TV/Film

Drive breathes dangerously-fresh air into the car-film genre

Drive breathes dangerously-fresh air into the car-film genre

In Ryan Gosling’s new film Drive, the 30-year-old actor takes audiences on a ride thru the streets of Los Angeles as a stunt driver whose heart ends up sending the actor’s character on a dangerous detour.

Gosling (Crazy Stupid Love, The Ides of March) plays a Driver, who in addition to working as a stunt driver in films, works at a car garage owned by a man named Shannon (played by Breaking Bad’s Bryan Cranston) and as a getaway driver. The film opens with The Driver helping two burglars escape the police after committing a robbery, skillfully avoiding the cops thru various Los Angeles streets and neighborhoods before losing them completely at a crowded Staples Center parking lot. New to his Los Angeles apartment complex, The Driver befriends his neighbor Irene (played by An Education’s Carey Mulligan) and her son Benicio after they encounter car trouble at a grocery store.

In addition to helping Irene out with her car and providing The Driver with a place to work, Shannon enlists The Driver in his latest business venture as the driver for his NASCAR vehicle, of which is funded by a mobster named Bernie (played by Albert Brooks). Bernie is also in business with fellow mobster named Nino (played by Sons of Anarchy’s Ron Perlman), who is displeased with the NASCAR venture because of its high cost and risk factor with Shannon, notorious for having bad luck, attached to it.

The Driver and Irene begin to become romantically closer when her husband named Standard (played by Oscar Isaac) is released from prison. After sharing some tension upon meeting at their apartment building, The Driver finds Standard beat-up and bloody with his son looking scared just feet away. Standard informs The Driver that he owes money to a man named Cook for protecting him while he was in prison and that Cook would come after Irene and Benicio if his debt was not paid. The Driver agrees to help Standard as his getaway driver, but things go incredibly and fatally wrong when Standard is killed and The Driver becomes the target. From this point on, The Driver must do whatever it takes to not only protect himself from harm, but also Irene and Benicio.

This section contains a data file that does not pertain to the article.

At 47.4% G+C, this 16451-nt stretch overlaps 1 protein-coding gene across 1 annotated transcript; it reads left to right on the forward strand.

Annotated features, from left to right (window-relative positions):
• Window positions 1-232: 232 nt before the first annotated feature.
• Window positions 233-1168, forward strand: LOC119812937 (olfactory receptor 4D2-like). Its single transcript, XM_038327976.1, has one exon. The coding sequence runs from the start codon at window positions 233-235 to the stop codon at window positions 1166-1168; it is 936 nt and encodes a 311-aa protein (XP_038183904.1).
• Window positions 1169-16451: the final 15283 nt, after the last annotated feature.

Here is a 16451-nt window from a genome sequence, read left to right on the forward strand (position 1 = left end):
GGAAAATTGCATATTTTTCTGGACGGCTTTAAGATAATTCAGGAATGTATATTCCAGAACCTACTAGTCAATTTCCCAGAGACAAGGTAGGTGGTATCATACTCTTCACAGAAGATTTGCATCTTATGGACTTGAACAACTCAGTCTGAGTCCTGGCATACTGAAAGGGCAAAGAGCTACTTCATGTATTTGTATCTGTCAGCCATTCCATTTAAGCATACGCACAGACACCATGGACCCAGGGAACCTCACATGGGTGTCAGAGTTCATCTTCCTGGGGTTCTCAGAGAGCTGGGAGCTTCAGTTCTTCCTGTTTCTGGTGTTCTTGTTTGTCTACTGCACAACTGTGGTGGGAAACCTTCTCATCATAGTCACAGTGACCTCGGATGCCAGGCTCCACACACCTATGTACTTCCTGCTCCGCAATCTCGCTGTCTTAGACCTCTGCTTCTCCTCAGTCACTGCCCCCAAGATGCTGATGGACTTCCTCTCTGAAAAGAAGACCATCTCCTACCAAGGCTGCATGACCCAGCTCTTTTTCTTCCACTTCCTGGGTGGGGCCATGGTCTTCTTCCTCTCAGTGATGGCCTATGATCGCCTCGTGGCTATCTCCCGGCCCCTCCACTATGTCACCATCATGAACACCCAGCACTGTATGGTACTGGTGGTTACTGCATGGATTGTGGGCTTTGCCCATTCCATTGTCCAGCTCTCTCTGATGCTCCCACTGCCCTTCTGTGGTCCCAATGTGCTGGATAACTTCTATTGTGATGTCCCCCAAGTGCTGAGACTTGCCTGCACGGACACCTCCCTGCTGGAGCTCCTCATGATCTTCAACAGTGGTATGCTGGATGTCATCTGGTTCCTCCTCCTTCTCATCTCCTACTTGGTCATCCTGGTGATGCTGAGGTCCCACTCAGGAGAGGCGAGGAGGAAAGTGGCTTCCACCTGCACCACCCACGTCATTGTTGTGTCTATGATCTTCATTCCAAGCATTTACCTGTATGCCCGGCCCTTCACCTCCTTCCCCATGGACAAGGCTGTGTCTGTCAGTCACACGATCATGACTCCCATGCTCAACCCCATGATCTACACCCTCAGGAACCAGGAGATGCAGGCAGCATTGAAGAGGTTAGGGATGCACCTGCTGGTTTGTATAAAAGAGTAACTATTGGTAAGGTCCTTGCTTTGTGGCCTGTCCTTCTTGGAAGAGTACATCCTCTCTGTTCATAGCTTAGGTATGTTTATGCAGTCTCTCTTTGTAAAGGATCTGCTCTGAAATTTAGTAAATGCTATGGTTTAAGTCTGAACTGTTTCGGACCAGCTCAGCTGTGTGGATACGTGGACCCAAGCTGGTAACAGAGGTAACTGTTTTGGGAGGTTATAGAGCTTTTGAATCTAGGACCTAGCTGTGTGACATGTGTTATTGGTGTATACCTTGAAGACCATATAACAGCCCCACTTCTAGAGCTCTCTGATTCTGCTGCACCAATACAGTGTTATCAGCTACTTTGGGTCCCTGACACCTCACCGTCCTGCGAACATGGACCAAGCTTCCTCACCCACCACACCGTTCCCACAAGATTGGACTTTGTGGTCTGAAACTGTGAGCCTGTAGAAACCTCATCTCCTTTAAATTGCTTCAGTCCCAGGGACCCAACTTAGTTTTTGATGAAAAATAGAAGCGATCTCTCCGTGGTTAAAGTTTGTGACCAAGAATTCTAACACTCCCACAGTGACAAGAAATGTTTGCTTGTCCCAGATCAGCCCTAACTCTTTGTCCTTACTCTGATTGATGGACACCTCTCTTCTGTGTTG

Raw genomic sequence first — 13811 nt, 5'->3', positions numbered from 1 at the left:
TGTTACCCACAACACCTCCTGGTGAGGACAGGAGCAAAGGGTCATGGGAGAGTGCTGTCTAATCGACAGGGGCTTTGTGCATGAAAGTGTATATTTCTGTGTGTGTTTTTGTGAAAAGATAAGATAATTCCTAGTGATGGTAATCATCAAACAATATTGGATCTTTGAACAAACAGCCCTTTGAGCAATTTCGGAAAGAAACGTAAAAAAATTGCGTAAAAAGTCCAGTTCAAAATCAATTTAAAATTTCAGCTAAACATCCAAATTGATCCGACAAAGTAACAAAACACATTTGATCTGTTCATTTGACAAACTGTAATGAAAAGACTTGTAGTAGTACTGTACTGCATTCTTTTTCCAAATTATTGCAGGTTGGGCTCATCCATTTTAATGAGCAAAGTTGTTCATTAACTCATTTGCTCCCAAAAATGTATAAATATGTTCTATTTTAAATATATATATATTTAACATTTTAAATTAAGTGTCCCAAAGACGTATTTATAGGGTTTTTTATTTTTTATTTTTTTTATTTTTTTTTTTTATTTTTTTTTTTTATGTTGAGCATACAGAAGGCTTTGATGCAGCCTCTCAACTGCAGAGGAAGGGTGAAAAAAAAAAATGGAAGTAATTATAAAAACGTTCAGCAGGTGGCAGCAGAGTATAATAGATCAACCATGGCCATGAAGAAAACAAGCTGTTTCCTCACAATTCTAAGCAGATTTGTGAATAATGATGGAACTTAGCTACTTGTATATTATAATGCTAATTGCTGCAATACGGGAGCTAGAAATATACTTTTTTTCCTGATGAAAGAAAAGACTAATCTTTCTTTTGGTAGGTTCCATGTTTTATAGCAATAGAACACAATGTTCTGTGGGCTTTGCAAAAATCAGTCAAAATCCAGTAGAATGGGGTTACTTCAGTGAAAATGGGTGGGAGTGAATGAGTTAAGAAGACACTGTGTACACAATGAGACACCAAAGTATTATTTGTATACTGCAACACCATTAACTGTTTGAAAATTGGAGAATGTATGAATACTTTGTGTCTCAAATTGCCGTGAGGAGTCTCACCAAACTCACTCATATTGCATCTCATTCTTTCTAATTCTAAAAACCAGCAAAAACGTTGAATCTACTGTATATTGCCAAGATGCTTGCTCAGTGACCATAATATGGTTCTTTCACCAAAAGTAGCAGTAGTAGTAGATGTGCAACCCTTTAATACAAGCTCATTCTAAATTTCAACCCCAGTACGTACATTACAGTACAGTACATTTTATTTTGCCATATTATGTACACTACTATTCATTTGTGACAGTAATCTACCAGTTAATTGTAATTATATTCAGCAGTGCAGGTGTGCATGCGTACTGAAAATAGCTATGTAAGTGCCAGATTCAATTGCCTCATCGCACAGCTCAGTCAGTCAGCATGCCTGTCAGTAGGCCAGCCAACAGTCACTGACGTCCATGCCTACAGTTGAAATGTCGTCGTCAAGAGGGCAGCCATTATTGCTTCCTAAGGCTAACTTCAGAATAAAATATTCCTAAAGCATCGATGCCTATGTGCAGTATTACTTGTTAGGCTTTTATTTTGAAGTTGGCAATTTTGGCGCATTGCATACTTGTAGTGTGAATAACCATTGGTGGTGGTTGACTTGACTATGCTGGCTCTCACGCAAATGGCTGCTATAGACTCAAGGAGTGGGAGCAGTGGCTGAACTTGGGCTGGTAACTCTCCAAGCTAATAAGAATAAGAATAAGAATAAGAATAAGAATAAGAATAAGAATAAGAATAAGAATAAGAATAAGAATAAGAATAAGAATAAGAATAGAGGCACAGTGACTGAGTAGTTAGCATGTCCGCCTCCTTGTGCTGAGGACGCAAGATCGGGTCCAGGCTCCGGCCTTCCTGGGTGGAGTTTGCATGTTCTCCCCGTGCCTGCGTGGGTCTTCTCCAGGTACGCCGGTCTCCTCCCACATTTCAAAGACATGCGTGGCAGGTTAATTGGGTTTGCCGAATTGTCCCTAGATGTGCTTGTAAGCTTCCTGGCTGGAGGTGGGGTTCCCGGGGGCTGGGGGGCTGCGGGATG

Drive is not the standard-blockbuster-action film it was initially developed to be due to a strong collaborative effort between Ryan Gosling and Danish director Nicolas Winding Refn, who took the material and made a movie that was much more art-house and stylistic than one would expect. The film’s cinematography was incredible and played a major role in the film’s overall mood and direction. Adding to the film’s more artsy feel was the soundtrack, infused with 80’s-inspired electronic music that balanced well with the film’s dark tone. Additionally, the film’s fight scenes are reminiscent of Quentin Tarantino-style gore and exaggerated effects.

Ryan Gosling proves yet again that he is a leading man who can slip into just about any well-dressed character that is presented to him and deliver an amazing performance that you can’t take your eyes off of. The supporting cast, that also includes Mad Men’s Christina Hendricks, embody their roles well opposite Gosling’s character. Los Angeles is a character in itself throughout the movie, as it was shot entirely on location throughout the city. Overall, Drive is a uniquely-crafted movie that should not be missed.

For more information about Drive and to purchase tickets to see it in theaters, visit the film’s official website http://drive.mgfilm.hr/